Heart disease is the leading cause of death in the United States and heart health is one of the most confusing topics in the nutrition realm. It’s also one that’s especially close to my heart since my own father underwent unexpected major heart surgery not so long ago. And, because I was first prescribed a statin drug when I was 20 years young. I remember all too well my feelings of anxiety, helplessness and confusion, having no clue what caused my situation.
Things got even more personal when my father underwent surgery. He’d been the picture of health, having always eaten “right” and exercised a lot. During this period, I was studying to become a dietitian, being taught in school that low-fat, low-calorie diets—including plenty of grains and no traces of added fat—were the gold standard for heart health (exactly what my father and I had been practicing!). That’s when I really dug into the research and uncovered the facts; to this day, I remain confident in my decision to never take that statin drug, and to eat egg yolks, shrimp, and steak to my heart’s content …and my heart’s health. My dad is doing the same, and thanks to this, he’s the healthiest he’s ever been, cholesterol be damned.
You might still be balking at the thought of adding saturated fats like butter and cholesterol-filled egg yolks to your diet to protect your heart, and you’re not alone in feeling this way. There are a lot of misconceptions, confusion and flat out bad information out there on this topic of heart disease and cholesterol. For years, doctors and dietitians have prescribed a low fat, low cholesterol diet for heart health and coincidentally (or not), the prevalence of Type Two diabetes, obesity, cancer and yes, heart disease have skyrocketed! The good news is that the science is finally being publicized that saturated fat and dietary cholesterol are not linked to heart disease. The literature says there was no evidence to support the low-fat message in the first place and that “sound nutritional knowledge was distinctly lacking” in generating these guidelines. A group from the American Heart Association and the American College of Cardiology says there is simply not enough evidence to recommend limiting cholesterol in diets.
The fact of the matter is that cholesterol does NOT cause heart disease!
The key to heart health is to keep internal inflammation at bay by limiting consumption of sugar, grains, processed carbohydrates and refined oils and eating MORE healthy fats, exercising smart, managing stress and including quality, heart protective supplements.
Unfortunately, doctors receive very limited education on the nutrition side of health. Because of this, they may sing praises for statin drugs and low-fat diets. At your next appointment, go armed with the key points I’m about to share with you here.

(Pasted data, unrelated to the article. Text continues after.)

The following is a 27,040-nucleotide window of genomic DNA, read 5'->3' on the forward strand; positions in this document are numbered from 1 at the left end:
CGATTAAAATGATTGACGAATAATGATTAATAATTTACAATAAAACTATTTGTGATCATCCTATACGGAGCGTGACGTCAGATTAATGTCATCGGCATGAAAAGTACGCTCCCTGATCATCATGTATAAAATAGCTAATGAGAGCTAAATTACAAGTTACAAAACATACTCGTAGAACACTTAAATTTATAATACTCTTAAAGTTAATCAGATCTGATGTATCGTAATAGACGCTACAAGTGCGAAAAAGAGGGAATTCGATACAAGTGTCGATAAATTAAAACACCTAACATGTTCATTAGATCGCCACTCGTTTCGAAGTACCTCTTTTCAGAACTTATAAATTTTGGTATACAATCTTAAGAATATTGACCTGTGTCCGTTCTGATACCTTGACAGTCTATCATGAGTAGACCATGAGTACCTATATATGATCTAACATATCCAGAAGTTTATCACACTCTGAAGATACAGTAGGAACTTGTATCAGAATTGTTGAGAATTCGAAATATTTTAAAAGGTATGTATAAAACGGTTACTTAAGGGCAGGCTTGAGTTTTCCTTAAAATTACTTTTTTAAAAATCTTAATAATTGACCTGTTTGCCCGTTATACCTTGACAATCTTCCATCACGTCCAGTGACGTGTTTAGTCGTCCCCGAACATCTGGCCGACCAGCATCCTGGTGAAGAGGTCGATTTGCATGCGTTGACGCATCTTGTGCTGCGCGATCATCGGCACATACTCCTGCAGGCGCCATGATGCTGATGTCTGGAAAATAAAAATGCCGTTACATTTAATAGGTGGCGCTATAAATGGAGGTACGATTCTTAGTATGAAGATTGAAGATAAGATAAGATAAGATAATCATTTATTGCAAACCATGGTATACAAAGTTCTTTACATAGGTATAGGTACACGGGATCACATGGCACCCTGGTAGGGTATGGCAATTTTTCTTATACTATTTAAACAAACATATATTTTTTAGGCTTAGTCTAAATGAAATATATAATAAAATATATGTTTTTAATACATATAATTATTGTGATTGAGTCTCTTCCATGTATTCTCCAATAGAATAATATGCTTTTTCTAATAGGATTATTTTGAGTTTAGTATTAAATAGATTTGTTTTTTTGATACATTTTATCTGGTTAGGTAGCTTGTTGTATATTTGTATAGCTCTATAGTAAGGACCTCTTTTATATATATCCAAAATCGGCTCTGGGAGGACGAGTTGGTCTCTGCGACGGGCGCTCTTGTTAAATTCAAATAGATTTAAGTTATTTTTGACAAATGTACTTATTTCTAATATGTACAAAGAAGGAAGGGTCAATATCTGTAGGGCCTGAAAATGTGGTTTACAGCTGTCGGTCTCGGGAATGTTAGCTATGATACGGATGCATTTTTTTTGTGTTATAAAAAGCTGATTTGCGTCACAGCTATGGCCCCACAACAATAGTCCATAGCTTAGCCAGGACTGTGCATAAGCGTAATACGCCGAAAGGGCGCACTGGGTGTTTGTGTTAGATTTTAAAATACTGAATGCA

Let’s dive in and cover 7 more things your doctor didn’t tell you about heart health.
7 Things Your Doctor Didn’t Tell You About Heart Health:
1. Your total cholesterol number means squat. Seriously. Toss it out the window with the margarine, whole grain bread and egg whites (actually, hold on to those, just be sure to eat the yolks too!). What really matters is the breakdown of your total cholesterol count (covered in this post). Did you know that over half of all heart attacks occur in people with normal cholesterol levels? Fewer than half of them have “high” cholesterol! To understand why this happens, we must back up and examine cholesterol for what it actually is.
2. Cholesterol is a hero, not a villain. Cholesterol is a waxy, fat-like substance found in every cell in your body. Elevated cholesterol is a symptom of inflammation, but not the cause. So when cholesterol levels increase, it may mean your body is trying to combat inflammation and cholesterol came to your aid to heal the damage, as a protective mechanism. What’s promoting heart disease is the inflammation, not the cholesterol. Simply reducing cholesterol numbers does not reduce risk of death from heart disease.
3. Without cholesterol, you would die. Not only is cholesterol the hero, but you actually need it to survive. It’s so critical that if your body doesn’t get enough of it through the food you’re eating, it will make it! (And eating sufficient amounts of it gives your body a break from having to make as much.) Cholesterol is necessary to make hormones, fix microscopic tears in blood vessels, for repairing damaged nerves, for facilitating fat digestion, and more!